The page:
Friday, 26 October 2012

Interview with Mohanalakshmi Rajakumar

It's Friday again! And that means, only 7 more days to The Dating Game launch! There is going to be so much going on between then and now, so stay tuned. Plus, each day from 2nd to 9th November, there will be a new post, competitions, where you can win Amazon vouchers, and a raffle with Kindle copies of 50 ebooks!

But let's get today underway first. Last week saw my review of Love Comes Later by Mohana Rajakumar. This week she spills the beans!

What sparked the idea for your cover design? It’s rather unusual.  Can you explain exactly what it’s meant to convey?

The cover was designed by students in my Fiction summer course. We had read a novel in three weeks and the final assignment was to think of how covers convey content to potential readers. She captured the traditional dress an abaya for Qatari women and a bisht for men. The cover captures the moment that the couple meets, often for the first time, during their engagement.

What prompted you to have the counterpart to the protagonist, Hind, as an Indian girl? Did you also look at other cultures?

My South Indian background influenced the choice of Sangita. As an Indian person living in Qatar, the similarities between our cultures strike me often.

How much research did you do into Indian culture/religion/beliefs before, or as, you wrote the novel? How did you go about your research? Do you have any personal experience of Indian culture?

(I think I answered this above…)

Hind is very much a rule-breaker.  How realistic do you find this to be in current Qatari culture?  Is this an increasing trend? Are there more freedoms now, to do what Hind did?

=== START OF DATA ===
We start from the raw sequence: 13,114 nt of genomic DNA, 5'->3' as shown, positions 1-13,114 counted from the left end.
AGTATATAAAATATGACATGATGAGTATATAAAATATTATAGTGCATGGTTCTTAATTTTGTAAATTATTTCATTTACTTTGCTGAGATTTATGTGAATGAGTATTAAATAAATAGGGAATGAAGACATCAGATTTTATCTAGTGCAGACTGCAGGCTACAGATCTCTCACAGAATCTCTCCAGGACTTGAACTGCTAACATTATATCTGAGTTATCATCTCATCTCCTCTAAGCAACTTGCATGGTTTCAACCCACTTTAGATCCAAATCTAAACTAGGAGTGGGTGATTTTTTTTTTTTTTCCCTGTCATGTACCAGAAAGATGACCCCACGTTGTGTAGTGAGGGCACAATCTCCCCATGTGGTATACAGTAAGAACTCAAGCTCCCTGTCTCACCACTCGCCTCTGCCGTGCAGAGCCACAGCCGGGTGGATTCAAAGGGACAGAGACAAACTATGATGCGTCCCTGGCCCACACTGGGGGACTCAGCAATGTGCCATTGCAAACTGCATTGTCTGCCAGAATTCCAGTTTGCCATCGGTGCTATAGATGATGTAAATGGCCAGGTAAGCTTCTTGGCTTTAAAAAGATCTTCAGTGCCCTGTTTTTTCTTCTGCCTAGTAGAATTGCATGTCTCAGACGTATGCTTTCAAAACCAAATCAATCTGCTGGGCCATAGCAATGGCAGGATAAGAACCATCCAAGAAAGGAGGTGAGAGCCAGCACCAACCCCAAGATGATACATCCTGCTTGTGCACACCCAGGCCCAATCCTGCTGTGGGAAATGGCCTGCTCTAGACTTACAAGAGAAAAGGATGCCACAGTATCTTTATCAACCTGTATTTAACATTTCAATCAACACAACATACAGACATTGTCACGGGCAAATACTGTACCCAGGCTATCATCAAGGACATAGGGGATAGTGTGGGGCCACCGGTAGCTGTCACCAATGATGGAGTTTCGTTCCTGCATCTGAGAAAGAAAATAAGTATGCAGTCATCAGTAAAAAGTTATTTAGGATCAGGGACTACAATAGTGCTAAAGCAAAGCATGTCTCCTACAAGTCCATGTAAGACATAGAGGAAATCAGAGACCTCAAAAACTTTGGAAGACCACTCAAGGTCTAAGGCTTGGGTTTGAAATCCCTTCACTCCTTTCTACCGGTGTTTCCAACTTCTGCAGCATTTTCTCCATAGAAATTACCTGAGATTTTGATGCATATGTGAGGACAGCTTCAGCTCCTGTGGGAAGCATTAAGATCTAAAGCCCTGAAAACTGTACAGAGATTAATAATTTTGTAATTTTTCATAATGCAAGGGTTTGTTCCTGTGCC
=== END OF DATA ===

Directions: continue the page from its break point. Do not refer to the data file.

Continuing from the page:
Young people are juggling the choices that confront Hind and Abdulla in real life in everyday life in Qatar. Both women and men still have the expectation that they will marry and produce children but increasingly people are trying to make their own choices within their personal contexts.

There is a lot of sexual tension in the book, although not in an overt way, more in a ‘he fancies her/she fancies him’ kind of way.  Do you tend to generally write your romantic involvements in this alluded to way? (in your other books for example)

This is my first romance, and the first book with overt romantic content. Part of the restraint in the love scene area is due to the fact that many of my readers are based in Qatar or the Middle East in general and the sensibility here is much more conservative. These particular characters behave this way because of their social context; but a reader wrote a very steamy fan fiction epilogue to the story!

Do you intend to write future books about Qatari and other cultures?  If so, can you share with us which cultures?

I am fascinated and inspired by Qatar both as lived by expats and Qataris. The intersection in particular is what I live everyday. I would love to keep writing a few more books in this series with these characters as there are more stories to tell. I

You have written several other novels and a non-fiction work. What can you tell us about the genres and the books themselves?